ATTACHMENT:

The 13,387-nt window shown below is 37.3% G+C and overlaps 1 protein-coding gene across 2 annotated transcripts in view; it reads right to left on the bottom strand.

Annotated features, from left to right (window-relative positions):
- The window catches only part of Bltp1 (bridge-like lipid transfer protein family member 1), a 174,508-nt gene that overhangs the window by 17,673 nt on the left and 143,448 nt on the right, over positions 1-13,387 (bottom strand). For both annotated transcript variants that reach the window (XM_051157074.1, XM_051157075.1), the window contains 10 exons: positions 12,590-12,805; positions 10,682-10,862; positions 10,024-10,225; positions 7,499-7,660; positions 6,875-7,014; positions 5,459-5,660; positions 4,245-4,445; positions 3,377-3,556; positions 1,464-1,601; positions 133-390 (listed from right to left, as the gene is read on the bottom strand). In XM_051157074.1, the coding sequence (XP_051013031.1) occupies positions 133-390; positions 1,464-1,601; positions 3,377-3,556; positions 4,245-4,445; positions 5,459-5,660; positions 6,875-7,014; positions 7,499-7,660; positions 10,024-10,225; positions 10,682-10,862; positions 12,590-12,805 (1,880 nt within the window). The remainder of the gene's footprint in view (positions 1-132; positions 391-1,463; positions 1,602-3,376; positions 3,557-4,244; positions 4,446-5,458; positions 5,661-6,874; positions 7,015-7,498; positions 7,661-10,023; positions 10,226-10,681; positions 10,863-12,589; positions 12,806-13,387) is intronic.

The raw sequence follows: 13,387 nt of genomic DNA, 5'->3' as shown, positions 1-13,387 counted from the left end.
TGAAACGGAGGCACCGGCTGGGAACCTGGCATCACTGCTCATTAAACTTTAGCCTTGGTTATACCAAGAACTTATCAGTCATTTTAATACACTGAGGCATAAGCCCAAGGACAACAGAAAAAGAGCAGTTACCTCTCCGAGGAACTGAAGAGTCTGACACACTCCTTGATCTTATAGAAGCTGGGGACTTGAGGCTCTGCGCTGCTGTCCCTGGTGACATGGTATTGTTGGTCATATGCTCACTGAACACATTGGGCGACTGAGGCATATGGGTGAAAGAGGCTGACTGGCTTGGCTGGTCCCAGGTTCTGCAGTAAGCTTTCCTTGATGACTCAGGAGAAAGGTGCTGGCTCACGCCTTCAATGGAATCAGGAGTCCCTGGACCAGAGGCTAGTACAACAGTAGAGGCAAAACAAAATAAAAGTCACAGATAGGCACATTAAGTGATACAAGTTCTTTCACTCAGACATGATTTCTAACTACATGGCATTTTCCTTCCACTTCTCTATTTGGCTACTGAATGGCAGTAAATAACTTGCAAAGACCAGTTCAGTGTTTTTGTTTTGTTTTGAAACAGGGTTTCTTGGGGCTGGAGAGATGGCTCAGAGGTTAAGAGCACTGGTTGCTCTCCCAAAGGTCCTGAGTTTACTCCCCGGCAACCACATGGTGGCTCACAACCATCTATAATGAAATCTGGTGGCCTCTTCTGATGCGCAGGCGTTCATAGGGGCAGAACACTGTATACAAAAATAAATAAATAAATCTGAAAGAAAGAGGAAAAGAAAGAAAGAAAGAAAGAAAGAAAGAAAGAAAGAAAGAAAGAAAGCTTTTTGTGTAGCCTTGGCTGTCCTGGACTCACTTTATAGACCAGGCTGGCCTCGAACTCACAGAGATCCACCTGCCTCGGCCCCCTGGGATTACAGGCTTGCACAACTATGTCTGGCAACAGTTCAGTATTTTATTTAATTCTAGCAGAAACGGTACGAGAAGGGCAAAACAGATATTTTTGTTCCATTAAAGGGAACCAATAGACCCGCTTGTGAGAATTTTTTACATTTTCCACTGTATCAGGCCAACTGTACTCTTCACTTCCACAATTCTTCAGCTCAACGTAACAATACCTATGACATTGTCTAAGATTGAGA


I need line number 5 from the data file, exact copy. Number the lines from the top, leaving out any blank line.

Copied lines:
TGAAACGGAGGCACCGGCTGGGAACCTGGCATCACTGCTCATTAAACTTTAGCCTTGGTTATACCAAGAACTTATCAGTCATTTTAATACACTGAGGCATAAGCCCAAGGACAACAGAAAAAGAGCAGTTACCTCTCCGAGGAACTGAAGAGTCTGACACACTCCTTGATCTTATAGAAGCTGGGGACTTGAGGCTCTGCGCTGCTGTCCCTGGTGACATGGTATTGTTGGTCATATGCTCACTGAACACATTGGGCGACTGAGGCATATGGGTGAAAGAGGCTGACTGGCTTGGCTGGTCCCAGGTTCTGCAGTAAGCTTTCCTTGATGACTCAGGAGAAAGGTGCTGGCTCACGCCTTCAATGGAATCAGGAGTCCCTGGACCAGAGGCTAGTACAACAGTAGAGGCAAAACAAAATAAAAGTCACAGATAGGCACATTAAGTGATACAAGTTCTTTCACTCAGACATGATTTCTAACTACATGGCATTTTCCTTCCACTTCTCTATTTGGCTACTGAATGGCAGTAAATAACTTGCAAAGACCAGTTCAGTGTTTTTGTTTTGTTTTGAAACAGGGTTTCTTGGGGCTGGAGAGATGGCTCAGAGGTTAAGAGCACTGGTTGCTCTCCCAAAGGTCCTGAGTTTACTCCCCGGCAACCACATGGTGGCTCACAACCATCTATAATGAAATCTGGTGGCCTCTTCTGATGCGCAGGCGTTCATAGGGGCAGAACACTGTATACAAAAATAAATAAATAAATCTGAAAGAAAGAGGAAAAGAAAGAAAGAAAGAAAGAAAGAAAGAAAGAAAGAAAGAAAGAAAGCTTTTTGTGTAGCCTTGGCTGTCCTGGACTCACTTTATAGACCAGGCTGGCCTCGAACTCACAGAGATCCACCTGCCTCGGCCCCCTGGGATTACAGGCTTGCACAACTATGTCTGGCAACAGTTCAGTATTTTATTTAATTCTAGCAGAAACGGTACGAGAAGGGCAAAACAGATATTTTTGTTCCATTAAAGGGAACCAATAGACCCGCTTGTGAGAATTTTTTACATTTTCCACTGTATCAGGCCAACTGTACTCTTCACTTCCACAATTCTTCAGCTCAACGTAACAATACCTATGACATTGTCTAAGATTGAGA